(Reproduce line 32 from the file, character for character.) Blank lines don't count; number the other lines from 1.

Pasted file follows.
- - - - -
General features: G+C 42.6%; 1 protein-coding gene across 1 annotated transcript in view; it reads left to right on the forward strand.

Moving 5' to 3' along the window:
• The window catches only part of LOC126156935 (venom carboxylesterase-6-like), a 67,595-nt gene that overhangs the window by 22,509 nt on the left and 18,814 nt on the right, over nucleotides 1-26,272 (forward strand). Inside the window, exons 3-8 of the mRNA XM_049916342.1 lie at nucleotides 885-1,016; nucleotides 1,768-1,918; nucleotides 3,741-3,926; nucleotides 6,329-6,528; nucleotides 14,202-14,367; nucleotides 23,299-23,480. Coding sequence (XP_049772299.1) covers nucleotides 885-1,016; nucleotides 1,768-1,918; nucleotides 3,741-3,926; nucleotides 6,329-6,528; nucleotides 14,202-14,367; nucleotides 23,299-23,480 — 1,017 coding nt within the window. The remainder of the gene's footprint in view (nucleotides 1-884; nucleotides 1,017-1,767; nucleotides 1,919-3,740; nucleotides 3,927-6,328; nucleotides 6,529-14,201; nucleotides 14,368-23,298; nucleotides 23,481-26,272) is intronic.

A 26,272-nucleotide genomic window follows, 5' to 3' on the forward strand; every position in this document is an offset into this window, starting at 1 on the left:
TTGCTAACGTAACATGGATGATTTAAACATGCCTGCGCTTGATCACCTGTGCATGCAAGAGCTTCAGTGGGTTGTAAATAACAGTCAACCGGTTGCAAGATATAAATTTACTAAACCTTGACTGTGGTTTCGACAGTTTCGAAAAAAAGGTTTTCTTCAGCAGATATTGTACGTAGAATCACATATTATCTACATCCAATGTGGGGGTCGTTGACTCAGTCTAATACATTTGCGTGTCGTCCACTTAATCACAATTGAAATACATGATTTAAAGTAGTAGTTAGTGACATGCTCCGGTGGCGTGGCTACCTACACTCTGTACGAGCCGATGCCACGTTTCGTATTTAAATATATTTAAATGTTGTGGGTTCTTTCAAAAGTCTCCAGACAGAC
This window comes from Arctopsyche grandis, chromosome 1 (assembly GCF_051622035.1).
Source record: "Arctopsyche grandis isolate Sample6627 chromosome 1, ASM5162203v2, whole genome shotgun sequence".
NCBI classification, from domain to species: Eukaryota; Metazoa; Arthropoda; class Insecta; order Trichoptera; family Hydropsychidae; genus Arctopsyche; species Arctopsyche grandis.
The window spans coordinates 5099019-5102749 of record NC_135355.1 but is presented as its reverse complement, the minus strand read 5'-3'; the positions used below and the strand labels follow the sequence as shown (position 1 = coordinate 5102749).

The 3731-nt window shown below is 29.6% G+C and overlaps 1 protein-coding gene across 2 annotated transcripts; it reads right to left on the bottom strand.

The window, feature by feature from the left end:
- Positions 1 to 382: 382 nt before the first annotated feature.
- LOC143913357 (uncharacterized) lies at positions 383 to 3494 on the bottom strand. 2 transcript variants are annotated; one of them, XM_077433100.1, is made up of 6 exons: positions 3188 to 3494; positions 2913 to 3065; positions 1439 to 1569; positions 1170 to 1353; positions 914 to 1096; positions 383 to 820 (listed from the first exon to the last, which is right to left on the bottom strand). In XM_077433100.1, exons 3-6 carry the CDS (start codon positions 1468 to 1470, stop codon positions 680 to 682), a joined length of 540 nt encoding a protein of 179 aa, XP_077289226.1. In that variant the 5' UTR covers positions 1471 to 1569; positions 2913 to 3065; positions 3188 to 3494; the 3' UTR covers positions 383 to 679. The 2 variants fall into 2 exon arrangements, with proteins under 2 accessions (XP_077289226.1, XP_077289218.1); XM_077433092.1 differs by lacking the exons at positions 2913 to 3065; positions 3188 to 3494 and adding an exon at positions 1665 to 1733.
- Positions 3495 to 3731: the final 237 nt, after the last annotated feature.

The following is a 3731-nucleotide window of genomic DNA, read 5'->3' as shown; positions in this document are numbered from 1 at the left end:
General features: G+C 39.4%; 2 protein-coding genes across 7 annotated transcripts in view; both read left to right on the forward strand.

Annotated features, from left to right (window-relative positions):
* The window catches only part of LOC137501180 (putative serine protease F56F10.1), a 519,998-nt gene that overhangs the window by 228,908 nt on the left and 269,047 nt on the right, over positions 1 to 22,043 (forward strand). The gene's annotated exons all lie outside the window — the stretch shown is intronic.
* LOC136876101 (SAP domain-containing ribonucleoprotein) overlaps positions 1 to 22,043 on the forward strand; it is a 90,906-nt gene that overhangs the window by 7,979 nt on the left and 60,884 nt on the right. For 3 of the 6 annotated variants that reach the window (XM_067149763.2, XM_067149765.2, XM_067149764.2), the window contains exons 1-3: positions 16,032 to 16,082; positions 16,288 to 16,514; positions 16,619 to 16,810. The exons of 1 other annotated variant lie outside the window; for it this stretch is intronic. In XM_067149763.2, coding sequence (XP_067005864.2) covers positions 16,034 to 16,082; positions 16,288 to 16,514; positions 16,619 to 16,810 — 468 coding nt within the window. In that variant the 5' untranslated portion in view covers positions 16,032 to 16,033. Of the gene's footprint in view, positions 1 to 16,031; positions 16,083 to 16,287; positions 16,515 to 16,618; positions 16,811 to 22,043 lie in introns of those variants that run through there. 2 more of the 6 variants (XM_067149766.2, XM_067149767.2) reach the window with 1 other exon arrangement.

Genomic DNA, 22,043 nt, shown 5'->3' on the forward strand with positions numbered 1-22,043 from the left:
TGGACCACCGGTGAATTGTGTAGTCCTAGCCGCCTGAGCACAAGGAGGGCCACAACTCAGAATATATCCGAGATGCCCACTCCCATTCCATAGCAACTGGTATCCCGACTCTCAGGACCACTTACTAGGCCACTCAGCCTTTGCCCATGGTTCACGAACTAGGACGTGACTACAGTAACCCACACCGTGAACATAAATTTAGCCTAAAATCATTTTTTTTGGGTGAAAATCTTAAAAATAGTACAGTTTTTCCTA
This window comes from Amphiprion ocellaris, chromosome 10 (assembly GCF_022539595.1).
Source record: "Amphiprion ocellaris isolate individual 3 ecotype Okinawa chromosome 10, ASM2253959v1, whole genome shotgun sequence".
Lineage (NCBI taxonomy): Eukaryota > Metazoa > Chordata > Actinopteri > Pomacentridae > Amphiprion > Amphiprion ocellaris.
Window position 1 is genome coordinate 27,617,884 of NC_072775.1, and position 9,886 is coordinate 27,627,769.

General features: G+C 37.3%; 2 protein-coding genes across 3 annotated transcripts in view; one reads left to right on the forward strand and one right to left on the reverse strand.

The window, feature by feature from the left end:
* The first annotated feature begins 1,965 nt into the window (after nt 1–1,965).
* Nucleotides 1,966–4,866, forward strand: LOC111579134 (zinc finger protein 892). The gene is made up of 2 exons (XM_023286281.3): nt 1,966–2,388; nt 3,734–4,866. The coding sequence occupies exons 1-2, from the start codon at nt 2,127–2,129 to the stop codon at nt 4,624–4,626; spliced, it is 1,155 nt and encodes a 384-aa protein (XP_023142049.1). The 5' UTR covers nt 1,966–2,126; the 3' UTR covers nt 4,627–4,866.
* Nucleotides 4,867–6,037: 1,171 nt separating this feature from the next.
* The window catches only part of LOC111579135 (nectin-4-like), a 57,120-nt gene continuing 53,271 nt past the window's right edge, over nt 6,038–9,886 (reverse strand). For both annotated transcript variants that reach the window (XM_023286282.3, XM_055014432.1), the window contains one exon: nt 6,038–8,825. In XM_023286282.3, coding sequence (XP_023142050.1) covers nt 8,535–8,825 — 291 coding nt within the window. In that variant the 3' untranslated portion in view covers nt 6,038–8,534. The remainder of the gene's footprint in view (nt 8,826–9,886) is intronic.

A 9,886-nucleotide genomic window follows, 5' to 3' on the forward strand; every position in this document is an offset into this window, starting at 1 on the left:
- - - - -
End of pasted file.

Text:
A 9,886-nucleotide genomic window follows, 5' to 3' on the forward strand; every position in this document is an offset into this window, starting at 1 on the left: